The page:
Harry and I went with Sunny Amey and Bob Lord to a satirical revue at the university—One In Five. The title was based on a provocative statement by psychiatrist Fraser MacDonald that 'one in five New Zealanders are mad'. Dave Smith had written the catchy title song. He and Roger Hall and John Clarke were responsible for most of the skits. Watching this revue I suddenly recognised that I had become a genuine New Zealander without really noticing. I wrote an article in the Listener: '. . . leaning back in laughter at this country which I had never quite acknowledged, like a de facto relationship, page 61 I had a new feeling about it . . . Because I have lived [in Wellington] for more than 20 years, the place is full of ghosts for me, some of them malignant but mostly not. With the coming of the motorway the city seems to move under me like a quicksand—streets removing themselves overnight, buildings enlarging and soaring. While the bulldozers busily erase I superstitiously mark the spot, until the city becomes a kind of private scrapbook. The people—they are another thing. I cannot relegate them to a scrapbook. My shared experiences of their peculiarities joins me in a bond with the rest of the Wellington population . . . not until now had I recognised in [New Zealand]'s familiar, sometimes drab landscapes—myself. What tremendous cheek led me to set myself apart from all this?'
Wellington had had its eccentric personalities as long as I had lived there. There was the Eccles family, wizen-faced Mum and the two grown-up sons who didn't seem to work but had money to go to the continuous 'pictures'. They shambled in long, shabby, mud-coloured coats and worn shoes, like creatures from the lost lagoon. There was the gentleman who always wore a hat and pin-striped suit and twirled a walking stick. He talked to himself in plummy tones and would stop to salute the DIC. Lizzie and I as schoolgirls would encounter 'the birdman' who would put his hands together and warble like a canary. He was delighted when we stopped to listen and began to sing: 'Two little girls in blue!' We were wearing our Queen Margaret College royal blue uniforms. These were all personalities we indulged with a fondness which was possessive. They were ours.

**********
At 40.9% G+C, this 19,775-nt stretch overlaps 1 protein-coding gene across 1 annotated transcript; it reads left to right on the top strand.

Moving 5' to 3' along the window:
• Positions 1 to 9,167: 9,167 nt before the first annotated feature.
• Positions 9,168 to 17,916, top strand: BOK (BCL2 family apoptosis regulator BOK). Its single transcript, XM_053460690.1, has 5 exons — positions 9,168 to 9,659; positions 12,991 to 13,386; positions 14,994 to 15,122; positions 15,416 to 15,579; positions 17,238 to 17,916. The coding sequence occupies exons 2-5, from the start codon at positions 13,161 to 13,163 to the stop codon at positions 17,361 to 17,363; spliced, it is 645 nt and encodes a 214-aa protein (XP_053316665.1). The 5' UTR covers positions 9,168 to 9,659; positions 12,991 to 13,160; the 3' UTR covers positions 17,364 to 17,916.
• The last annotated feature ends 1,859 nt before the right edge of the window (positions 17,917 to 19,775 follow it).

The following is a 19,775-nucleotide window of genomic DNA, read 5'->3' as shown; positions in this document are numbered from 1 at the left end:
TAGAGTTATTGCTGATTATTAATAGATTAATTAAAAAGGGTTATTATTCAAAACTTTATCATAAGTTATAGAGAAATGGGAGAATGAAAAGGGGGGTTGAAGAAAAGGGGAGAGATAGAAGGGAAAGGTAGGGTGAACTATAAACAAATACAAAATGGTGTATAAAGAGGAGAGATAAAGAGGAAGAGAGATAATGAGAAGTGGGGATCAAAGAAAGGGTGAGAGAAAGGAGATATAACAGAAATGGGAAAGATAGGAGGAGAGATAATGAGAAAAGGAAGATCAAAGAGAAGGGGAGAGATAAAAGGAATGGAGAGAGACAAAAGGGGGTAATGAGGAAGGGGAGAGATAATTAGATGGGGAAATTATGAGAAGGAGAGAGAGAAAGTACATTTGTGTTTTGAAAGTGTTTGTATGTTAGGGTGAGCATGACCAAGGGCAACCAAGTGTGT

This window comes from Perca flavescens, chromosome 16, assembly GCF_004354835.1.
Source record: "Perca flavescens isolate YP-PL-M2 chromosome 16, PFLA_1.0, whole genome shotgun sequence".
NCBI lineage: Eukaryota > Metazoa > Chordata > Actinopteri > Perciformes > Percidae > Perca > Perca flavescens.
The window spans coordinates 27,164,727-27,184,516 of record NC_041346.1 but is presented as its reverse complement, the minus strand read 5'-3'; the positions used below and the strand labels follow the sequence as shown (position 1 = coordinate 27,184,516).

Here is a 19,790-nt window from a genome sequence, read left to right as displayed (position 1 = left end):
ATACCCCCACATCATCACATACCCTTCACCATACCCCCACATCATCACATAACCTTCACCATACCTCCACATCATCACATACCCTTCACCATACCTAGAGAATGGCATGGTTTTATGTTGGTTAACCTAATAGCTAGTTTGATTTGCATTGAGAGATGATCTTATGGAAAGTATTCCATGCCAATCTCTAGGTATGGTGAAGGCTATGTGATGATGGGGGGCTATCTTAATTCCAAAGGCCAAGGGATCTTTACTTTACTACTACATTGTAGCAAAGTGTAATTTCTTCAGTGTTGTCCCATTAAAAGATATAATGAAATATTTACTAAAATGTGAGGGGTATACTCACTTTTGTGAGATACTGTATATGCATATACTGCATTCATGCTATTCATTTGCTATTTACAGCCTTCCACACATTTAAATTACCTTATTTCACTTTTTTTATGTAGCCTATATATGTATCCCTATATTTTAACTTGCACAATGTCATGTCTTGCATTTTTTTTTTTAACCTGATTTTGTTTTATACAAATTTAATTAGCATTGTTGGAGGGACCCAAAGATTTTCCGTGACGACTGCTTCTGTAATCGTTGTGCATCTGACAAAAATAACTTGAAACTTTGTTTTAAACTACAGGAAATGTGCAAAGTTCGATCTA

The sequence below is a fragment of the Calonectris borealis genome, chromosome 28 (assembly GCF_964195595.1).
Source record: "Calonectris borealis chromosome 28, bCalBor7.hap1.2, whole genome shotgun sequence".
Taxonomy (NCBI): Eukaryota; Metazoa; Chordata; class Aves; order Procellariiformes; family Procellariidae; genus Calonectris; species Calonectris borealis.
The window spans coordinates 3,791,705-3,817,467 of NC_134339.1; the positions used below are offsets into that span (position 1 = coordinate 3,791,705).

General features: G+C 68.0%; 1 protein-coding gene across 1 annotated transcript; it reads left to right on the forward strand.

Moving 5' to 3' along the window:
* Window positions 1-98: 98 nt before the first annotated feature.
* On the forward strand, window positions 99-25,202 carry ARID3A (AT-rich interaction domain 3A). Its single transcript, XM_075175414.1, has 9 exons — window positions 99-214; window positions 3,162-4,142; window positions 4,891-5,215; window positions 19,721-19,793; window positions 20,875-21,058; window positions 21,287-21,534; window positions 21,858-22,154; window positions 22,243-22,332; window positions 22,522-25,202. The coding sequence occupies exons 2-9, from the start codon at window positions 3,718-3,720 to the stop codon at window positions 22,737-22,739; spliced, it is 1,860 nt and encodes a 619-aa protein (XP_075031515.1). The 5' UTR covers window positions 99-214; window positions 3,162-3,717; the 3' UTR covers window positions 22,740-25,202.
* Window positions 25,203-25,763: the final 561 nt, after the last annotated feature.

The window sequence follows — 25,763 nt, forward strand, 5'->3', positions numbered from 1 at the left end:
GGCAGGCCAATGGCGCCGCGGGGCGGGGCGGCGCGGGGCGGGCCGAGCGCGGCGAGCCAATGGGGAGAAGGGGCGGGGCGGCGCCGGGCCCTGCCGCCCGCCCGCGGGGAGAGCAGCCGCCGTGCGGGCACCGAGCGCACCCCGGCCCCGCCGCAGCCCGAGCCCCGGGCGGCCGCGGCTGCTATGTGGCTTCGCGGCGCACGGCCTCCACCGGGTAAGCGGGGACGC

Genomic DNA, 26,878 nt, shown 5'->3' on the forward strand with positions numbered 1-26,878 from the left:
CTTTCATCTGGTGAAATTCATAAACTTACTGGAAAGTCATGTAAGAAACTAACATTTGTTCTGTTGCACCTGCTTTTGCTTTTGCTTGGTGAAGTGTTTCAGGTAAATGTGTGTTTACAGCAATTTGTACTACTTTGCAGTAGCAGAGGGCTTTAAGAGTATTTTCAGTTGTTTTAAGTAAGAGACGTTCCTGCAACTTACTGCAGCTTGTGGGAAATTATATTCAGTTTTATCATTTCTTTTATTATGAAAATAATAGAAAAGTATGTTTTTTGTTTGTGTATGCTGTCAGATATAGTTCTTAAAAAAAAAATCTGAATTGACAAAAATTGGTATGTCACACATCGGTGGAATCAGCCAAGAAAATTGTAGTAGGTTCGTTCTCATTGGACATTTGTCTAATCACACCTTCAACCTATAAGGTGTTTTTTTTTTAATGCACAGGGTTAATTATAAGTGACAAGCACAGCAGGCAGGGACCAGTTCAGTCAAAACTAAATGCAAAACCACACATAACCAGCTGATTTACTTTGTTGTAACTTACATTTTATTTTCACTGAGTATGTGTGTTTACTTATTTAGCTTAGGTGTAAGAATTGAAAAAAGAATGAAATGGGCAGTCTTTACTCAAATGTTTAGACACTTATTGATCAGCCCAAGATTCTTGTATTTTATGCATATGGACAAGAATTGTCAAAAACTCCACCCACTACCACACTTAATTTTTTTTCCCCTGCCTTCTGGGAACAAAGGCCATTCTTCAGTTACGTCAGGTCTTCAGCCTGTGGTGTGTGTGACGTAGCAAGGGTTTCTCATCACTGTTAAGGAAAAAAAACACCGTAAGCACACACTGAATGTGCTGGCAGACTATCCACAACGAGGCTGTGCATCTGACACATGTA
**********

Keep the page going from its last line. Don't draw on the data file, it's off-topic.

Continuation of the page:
'Camping on the Faultline' is an extract from an autobiography in progress.
Marilyn Duckworth, OBE, fiction writer and poet, was born in Auckland but has lived mainly in Wellington. Her first novel, A Gap in the Spectrum (1959), was published when she was twenty-three; her fifth, Disorderly Conduct (1984), won a New Zealand Book Award. She has been awarded the Scholarship in Letters three times, the Katherine Mansfield Fellowship in 1980 and a Fulbright Scholarship in 1987. She has held fellowships at Victoria and Auckland universities. In 1996 Leather Wings was shortlisted for a Commonwealth Writers Prize. In that year she edited a book on New Zealand writing sisters—Cherries on a Plate. Her thirteenth novel, Studmuffin, appeared in 1997.